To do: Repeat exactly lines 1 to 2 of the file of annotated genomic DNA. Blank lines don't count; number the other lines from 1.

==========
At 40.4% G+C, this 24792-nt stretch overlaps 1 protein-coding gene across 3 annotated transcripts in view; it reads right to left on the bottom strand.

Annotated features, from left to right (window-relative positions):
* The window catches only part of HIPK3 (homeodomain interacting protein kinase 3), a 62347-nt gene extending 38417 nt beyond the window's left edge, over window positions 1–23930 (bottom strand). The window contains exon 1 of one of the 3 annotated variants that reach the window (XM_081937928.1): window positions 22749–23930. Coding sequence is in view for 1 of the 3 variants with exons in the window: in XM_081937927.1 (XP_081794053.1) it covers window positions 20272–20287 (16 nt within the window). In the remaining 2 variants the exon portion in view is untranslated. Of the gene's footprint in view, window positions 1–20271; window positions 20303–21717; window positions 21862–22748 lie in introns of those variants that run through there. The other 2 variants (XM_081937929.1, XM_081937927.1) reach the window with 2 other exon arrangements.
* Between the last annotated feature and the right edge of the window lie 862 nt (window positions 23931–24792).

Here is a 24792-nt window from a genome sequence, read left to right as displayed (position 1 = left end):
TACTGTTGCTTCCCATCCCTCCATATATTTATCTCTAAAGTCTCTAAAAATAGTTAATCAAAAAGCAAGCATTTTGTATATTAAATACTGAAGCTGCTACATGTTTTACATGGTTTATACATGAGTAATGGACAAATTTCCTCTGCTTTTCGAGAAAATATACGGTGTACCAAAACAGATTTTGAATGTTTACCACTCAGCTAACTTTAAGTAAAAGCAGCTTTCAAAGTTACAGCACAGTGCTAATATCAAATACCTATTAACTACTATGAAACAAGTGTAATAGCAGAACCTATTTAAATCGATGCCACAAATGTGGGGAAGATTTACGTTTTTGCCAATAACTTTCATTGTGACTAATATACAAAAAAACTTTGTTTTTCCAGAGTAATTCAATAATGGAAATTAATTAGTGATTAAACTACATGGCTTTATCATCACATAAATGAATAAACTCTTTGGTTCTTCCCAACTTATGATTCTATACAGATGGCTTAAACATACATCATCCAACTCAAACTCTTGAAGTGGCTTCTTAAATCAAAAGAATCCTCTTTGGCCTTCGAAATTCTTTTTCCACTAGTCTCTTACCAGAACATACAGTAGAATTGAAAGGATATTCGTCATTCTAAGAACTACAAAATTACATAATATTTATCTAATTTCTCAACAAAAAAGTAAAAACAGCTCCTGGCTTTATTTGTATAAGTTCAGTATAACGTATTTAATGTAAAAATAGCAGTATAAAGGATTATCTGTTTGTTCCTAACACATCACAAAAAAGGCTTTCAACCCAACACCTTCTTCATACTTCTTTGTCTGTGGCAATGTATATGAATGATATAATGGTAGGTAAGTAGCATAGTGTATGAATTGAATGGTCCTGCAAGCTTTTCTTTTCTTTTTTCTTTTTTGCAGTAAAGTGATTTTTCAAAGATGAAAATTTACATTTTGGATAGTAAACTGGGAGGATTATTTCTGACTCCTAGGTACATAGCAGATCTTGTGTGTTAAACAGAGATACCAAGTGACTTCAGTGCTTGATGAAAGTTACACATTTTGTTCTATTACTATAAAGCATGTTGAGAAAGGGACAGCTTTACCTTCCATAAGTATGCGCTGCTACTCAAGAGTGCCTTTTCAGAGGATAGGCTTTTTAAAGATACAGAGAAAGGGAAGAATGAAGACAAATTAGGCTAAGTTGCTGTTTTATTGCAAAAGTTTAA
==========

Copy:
At 40.4% G+C, this 24792-nt stretch overlaps 1 protein-coding gene across 3 annotated transcripts in view; it reads right to left on the bottom strand.

Annotated features, from left to right (window-relative positions):